A Powys man who was found unconscious in his prison cell died in hospital only less than a month after being sent to jail, a pre-inquest review into his death has heard.

Shane Davies, who had lived in both Llandrindod and Rhayader, was 33 years old when he was weeks into serving a 25-month prison sentence at HMP Cardiff for a string of drug offences including supplying Class A drug methadone and possessing heroin.

Attempts were made to save his life after he was found unresponsive inside his cell, but he later died in hospital on August 28.

A pre-inquest review hearing at Pontypridd Coroner's Court on Thursday, May 9, was told that a jury will hear evidence during an eight-day inquest later this year into how Mr Davies died.


Assistant coroner David Regan explained that the inquest will hear evidence about the period of time that the 33-year-old could have been saved after he was found in a "very compromised state".

It is expected to hear evidence, both read and in-person, from at least 20 witnesses including healthcare professionals and prison staff.

The coroner added that the evidence of one witness, a nurse who had contact with Davies on the evening he died, was "quite central to what happened on that night".

"She's very important by way of evidence she can give," Mr Regan said. "I would want, if possible, for the jury to hear her evidence."

He added that Mr Davies' fellow prisoner had given evidence to the court about the 33-year-old's behaviour which "would have been known by prison staff at that stage".

The hearing was told that writing was found on Mr Davies' desk, and CCTV and body worn footage was available from the night he was found and of paramedics arriving to help.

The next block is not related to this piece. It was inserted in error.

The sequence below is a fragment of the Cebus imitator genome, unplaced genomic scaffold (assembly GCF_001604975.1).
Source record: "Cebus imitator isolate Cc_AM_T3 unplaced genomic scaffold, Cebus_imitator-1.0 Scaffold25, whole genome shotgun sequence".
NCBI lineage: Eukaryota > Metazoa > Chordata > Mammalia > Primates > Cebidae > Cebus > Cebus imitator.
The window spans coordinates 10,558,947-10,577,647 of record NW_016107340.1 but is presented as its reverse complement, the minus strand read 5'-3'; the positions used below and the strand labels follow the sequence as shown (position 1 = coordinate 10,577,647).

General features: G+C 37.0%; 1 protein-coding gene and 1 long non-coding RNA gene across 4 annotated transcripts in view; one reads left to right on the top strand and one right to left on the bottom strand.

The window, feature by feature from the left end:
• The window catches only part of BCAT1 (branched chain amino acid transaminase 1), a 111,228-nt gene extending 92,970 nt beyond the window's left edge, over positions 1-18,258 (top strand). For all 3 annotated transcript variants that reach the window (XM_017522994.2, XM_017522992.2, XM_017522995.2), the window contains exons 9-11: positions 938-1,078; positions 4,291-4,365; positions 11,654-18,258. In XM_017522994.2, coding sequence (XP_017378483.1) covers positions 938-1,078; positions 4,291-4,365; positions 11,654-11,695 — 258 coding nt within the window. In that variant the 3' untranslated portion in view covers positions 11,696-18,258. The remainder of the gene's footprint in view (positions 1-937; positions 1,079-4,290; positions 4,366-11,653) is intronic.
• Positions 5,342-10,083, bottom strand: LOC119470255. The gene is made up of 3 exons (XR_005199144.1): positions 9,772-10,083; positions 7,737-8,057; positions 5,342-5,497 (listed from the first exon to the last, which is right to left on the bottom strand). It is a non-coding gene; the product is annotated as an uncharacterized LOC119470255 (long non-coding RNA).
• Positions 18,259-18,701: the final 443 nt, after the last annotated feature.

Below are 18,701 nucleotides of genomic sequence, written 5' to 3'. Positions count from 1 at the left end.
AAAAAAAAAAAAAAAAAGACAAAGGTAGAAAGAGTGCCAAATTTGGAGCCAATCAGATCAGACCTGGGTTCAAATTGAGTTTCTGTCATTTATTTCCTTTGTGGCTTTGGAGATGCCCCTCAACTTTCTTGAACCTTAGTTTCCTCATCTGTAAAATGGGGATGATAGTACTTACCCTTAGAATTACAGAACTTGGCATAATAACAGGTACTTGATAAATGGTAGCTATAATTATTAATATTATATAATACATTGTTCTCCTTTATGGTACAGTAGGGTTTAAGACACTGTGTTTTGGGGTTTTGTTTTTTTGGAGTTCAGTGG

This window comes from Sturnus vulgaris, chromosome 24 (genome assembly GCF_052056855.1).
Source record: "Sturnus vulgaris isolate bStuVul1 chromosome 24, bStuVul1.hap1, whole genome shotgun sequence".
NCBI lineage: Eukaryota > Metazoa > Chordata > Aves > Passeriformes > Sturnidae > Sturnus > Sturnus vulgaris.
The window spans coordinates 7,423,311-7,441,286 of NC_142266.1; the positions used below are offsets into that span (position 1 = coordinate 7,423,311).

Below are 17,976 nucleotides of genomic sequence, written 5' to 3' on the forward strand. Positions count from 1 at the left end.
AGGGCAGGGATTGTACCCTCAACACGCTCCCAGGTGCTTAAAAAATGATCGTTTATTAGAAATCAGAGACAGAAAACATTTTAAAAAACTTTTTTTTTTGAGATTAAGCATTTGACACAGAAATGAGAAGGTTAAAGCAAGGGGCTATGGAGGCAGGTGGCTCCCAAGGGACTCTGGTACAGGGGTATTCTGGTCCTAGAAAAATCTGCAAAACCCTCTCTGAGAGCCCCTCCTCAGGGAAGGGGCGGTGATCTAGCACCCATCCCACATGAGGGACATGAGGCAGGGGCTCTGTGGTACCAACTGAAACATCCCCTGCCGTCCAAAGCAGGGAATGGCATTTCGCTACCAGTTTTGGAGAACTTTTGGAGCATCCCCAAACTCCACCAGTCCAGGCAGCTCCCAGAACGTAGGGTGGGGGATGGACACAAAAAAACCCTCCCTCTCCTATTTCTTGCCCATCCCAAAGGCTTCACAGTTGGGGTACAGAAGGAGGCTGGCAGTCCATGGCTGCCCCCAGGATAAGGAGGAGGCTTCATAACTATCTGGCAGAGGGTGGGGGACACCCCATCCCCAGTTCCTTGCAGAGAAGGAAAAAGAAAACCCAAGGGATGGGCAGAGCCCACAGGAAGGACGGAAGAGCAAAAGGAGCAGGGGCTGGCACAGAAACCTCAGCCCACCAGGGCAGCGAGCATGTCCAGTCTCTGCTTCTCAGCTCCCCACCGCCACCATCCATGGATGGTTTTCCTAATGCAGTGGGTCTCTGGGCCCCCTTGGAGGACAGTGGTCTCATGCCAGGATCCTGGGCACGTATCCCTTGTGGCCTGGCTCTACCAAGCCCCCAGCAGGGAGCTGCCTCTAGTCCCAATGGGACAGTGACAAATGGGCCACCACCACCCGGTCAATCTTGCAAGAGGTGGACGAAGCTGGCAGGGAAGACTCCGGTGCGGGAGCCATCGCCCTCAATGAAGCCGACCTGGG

What happens at an inquest and what can the press report?

Reporting on inquests is one of the most difficult jobs faced by any journalist, but there are important reasons why local newspapers attend coroner’s court hearings and report on proceedings.

Here we will try and answer some of your questions about what will happen, what can be reported and why.

Mr Regan told Mr Davies' mother at the hearing that CCTV footage showed the landing outside her son's cell. He said: "In this case there were no relevant interactions from outside except for people to attend the door and did things."

Mr Regan added that the body worn footage related to early interactions and efforts to save Mr Davies, and would only be played in court "if it's absolutely necessary".

The prisoner's mother Karen Davies tearfully explained to the assistant coroner that she had concerns with the care provided at HMP Bristol where her son was being held on remand while waiting for his trial at Merthyr Tydfil Crown Court in 2022.

"He knew he was potentially going to Cardiff prison. He had been struggling to get prescribed medication," Ms Davies said.

"He rang me a few times to call the prison on his behalf to tell them how much he needed them. That was difficult. I wrote to the prison.

"Shane said in the end 'it's OK because when I get to Cardiff, they'll sort me out there'. That's why if it was in place in Bristol, he may have been on his medication already".

The coroner said he wanted Avon and Wiltshire Mental Health Partnership NHS Trust, who were the contract providers at the relevant time, to understand Ms Davies' question. However, he added that the treatment Mr Davies was receiving at the time of his death was "within Cardiff's control".


If you would like any help with bereavement, loss or mental wellbeing, here are some helpline numbers

  • You can call the Samaritans on 116 123
  • Papyrus Hopeline on 0800 068 4141
  • Campaign Against Living Miserably (CALM) on 0800 58 58 58